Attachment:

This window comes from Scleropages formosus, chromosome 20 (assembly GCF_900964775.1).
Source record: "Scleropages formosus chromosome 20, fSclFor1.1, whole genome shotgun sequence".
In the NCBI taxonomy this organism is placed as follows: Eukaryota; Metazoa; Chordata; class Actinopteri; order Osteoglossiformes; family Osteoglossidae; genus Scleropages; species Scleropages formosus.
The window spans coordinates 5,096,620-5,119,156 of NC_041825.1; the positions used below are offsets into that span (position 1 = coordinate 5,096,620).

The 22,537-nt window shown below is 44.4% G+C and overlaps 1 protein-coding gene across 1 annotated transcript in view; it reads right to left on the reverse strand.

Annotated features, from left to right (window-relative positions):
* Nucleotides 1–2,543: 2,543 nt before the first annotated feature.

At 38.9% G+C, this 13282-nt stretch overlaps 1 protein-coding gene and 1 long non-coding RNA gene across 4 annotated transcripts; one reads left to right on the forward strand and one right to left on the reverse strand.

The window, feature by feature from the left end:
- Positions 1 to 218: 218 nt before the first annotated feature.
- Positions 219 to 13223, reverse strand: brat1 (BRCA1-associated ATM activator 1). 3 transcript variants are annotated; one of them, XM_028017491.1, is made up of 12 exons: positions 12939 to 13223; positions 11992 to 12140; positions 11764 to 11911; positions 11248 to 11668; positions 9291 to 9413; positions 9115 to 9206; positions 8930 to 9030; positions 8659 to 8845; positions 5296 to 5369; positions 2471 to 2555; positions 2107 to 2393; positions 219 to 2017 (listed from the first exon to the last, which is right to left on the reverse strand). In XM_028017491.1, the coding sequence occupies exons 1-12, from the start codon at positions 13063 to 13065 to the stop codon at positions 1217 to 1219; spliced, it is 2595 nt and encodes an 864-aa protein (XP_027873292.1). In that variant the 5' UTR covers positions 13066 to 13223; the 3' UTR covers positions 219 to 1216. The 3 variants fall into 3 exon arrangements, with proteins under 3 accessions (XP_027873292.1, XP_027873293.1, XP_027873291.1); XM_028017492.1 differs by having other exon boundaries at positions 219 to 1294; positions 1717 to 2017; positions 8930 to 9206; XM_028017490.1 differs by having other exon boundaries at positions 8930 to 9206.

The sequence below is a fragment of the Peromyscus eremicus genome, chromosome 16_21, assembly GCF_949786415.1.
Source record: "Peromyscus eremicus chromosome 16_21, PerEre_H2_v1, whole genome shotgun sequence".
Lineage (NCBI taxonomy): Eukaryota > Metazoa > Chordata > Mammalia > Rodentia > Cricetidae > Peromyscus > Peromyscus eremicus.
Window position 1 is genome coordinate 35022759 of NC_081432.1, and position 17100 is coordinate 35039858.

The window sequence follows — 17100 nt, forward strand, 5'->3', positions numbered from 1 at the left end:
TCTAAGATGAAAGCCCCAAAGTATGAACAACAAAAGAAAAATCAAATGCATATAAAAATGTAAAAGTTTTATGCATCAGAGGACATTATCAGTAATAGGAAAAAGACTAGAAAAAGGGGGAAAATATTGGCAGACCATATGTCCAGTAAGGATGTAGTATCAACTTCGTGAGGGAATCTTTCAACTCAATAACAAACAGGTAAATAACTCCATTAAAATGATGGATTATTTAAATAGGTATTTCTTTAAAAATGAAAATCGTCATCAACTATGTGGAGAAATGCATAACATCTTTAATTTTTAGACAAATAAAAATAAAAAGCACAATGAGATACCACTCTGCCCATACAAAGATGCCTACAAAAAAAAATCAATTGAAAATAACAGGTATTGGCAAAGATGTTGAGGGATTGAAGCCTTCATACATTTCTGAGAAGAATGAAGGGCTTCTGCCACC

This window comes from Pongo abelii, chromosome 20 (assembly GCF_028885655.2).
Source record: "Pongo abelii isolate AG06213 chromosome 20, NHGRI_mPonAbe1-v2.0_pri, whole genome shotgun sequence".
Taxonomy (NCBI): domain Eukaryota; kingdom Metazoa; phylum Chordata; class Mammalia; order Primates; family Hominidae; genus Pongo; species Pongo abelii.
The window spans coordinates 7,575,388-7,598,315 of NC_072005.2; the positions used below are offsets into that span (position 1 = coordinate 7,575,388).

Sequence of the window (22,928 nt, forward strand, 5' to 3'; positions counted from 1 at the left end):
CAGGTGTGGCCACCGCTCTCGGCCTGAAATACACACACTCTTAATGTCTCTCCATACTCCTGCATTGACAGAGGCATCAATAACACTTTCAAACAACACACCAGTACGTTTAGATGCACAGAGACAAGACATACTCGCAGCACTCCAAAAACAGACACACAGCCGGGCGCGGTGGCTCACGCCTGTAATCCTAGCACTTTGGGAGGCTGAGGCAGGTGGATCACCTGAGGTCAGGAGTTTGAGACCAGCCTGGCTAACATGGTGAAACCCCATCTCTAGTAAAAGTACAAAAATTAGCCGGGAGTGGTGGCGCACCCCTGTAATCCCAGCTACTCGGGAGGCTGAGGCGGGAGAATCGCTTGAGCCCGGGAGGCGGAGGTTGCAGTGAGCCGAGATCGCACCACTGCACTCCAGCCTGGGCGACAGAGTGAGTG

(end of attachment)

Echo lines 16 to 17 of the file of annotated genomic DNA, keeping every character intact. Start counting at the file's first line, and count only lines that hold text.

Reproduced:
The window sequence follows — 17100 nt, forward strand, 5'->3', positions numbered from 1 at the left end:
TCTAAGATGAAAGCCCCAAAGTATGAACAACAAAAGAAAAATCAAATGCATATAAAAATGTAAAAGTTTTATGCATCAGAGGACATTATCAGTAATAGGAAAAAGACTAGAAAAAGGGGGAAAATATTGGCAGACCATATGTCCAGTAAGGATGTAGTATCAACTTCGTGAGGGAATCTTTCAACTCAATAACAAACAGGTAAATAACTCCATTAAAATGATGGATTATTTAAATAGGTATTTCTTTAAAAATGAAAATCGTCATCAACTATGTGGAGAAATGCATAACATCTTTAATTTTTAGACAAATAAAAATAAAAAGCACAATGAGATACCACTCTGCCCATACAAAGATGCCTACAAAAAAAAATCAATTGAAAATAACAGGTATTGGCAAAGATGTTGAGGGATTGAAGCCTTCATACATTTCTGAGAAGAATGAAGGGCTTCTGCCACC